Southern Counties Staffordshire Bull Terrier Society


Ask yourself if a Staffordshire Bull Terrier is the right breed for you and your family. Do you understand the true nature of the breed? Staffords are not the right breed for everyone, they can be strong willed. You need to know, warts and all, what you are letting yourself in for. Speak to experienced owners before you decide.

  • can you afford to have a dog, taking into account not only the initial cost of purchasing the dog, but also the on-going expenses such as food, veterinary fees and canine insurance?
  • can you make a lifelong commitment to a dog? Average life span of a Stafford is 12 years.
  • is your home big enough to house a Stafford? Is your garden totally secure?
  • do you have time to exercise a dog every day? Staffords can become very naughty and destructive if they get bored or feel they aren’t getting the time they deserve. They’re a very people orientated breed and love human company.
  • how long will the dog be left at home alone? Staffords get lonely just like humans.
  • will you find time to train, groom and generally care for a Stafford? Staffords are a very clever breed but need lots of time and consistent training from puppyhood to adult to help them become well-adjusted and better behaved individuals.
  • will you be able to answer YES to these questions every day of the year? Only you can answer that but please think hard before you make your mind up.

Breed Club secretaries will know of forth coming shows where you can meet Staffords and their owners. They may know planned litters from reputable breeders. They have first-hand experience with the breed so are a good source to answer questions about the breed’s health, temperament or anything Stafford related. Breed Clubs are found nationwide so there should be one fairly local. They should be the ‘first port of call’ for anyone looking for a Stafford puppy.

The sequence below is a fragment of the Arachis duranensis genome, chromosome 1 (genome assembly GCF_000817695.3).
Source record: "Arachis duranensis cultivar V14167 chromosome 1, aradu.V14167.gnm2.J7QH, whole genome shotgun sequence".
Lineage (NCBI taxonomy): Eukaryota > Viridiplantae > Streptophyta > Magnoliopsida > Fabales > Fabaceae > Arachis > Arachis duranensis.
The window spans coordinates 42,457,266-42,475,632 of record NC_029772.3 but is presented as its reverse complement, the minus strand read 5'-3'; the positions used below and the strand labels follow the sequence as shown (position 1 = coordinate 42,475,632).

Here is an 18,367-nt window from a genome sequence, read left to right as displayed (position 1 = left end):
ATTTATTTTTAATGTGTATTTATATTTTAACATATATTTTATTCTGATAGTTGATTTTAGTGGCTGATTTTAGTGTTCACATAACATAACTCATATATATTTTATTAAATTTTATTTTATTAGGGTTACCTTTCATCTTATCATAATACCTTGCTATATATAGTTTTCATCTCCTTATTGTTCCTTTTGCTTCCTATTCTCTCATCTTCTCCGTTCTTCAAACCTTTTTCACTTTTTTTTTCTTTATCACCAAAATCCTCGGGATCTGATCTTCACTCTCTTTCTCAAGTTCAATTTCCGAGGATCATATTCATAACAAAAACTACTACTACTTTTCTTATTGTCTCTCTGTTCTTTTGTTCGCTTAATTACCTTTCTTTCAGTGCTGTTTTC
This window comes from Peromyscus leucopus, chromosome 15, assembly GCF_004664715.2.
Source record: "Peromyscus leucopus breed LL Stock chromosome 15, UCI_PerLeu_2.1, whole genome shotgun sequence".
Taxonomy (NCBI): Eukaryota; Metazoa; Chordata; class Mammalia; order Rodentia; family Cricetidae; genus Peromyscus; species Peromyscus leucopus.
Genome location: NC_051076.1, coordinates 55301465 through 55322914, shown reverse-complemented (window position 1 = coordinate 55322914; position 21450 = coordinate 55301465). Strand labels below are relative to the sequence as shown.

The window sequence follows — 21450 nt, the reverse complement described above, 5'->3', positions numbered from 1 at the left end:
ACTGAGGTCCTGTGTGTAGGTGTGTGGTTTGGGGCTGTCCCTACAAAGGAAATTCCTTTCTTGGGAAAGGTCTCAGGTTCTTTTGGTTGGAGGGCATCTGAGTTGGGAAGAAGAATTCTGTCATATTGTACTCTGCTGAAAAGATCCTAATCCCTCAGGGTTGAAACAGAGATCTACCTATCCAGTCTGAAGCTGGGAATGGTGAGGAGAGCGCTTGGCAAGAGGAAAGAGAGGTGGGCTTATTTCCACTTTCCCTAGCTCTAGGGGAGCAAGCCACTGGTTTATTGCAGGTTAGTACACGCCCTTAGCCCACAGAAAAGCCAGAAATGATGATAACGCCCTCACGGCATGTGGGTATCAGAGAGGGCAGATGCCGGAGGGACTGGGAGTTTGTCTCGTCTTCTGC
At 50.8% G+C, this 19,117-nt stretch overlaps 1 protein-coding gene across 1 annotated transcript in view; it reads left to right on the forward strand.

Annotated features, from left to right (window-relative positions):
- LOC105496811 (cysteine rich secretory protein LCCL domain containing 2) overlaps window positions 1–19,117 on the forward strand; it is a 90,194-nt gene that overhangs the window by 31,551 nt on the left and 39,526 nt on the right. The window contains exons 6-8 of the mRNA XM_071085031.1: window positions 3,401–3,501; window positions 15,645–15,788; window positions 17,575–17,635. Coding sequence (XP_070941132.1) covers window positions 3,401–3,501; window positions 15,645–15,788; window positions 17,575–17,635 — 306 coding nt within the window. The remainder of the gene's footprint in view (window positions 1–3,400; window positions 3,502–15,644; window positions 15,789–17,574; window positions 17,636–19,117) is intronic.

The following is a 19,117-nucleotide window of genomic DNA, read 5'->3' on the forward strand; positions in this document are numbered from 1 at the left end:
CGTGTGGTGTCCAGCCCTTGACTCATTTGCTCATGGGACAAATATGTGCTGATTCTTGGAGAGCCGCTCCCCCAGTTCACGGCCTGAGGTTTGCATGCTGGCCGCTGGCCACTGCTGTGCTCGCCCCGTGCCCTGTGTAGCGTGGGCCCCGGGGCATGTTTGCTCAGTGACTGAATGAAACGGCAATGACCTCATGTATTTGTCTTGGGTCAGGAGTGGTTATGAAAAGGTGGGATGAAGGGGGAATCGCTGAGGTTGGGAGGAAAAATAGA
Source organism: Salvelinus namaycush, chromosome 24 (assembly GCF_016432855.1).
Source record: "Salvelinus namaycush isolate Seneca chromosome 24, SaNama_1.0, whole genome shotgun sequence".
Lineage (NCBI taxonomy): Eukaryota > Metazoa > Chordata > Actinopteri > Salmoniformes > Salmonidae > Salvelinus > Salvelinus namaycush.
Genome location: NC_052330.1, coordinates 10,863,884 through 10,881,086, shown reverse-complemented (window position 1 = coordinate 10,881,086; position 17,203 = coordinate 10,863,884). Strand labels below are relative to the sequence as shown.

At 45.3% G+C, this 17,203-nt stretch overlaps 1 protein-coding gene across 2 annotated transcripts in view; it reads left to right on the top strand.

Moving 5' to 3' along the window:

Buying a pedigree Stafford should not be done ‘on the cheap’ nor should it come from a bad breeder no matter how sorry you feel for the pups. By buying there you’re condemning more pups to the same fate. If the breeders can’t sell they’ll think twice before breeding again. By going to a responsible Staffordshire Bull Terrier breeder you stand the best chance of getting a dog that will enjoy a happy and healthy life.

Beware of ads selling pups in local papers and on various dog selling sites on the internet, there are no background checks so any dodgy dealer can advertise there. Think carefully is you see any of this advertising:

  • rare blue – with more than 75% of all SBT pups registered now being blue they are clearly not rare. As blue is a genetic dilute in SBTs (it is really a washed out brindle) no reputable breeder will breed ‘blue’ to ‘blue’ as it affects the genetic diversity of the colours in the breed
  • Red Nose Staffy, Long Legged Staffy – there is only one Kennel Club registered Stafford and that is the ‘Staffordshire Bull Terrier’, the other colourful names are given to various cross breeds. You can find the Breed Standard for the Staffordshire Bull Terrier here:
  • rare Merle – the Merle is not genetically possible in this breed nor has it ever ever been. There is no option to have pups of this colour registered. So if you see a merle coloured Stafford ask yourself how did they manage that?
  • blue Champion stud dog – currently there has never been a blue Champion (dog or bitch) in the UK.
  • father sired 200 litters – this just means that the dog has been used at stud a lot……..another sales pitch.
  • £2000 for one colour, £2500 for the ‘rare’ coloured puppies in the same litter – a reputable breeder will sell all pups at the same price regardless of colour or sex. For a well reared DNA clear and clinically health tested Stafford puppy the average price is around £1500
  • ‘can deliver’ - before getting your pup you should have had the opportunity to visit first and see the litter in their home environment with their mother.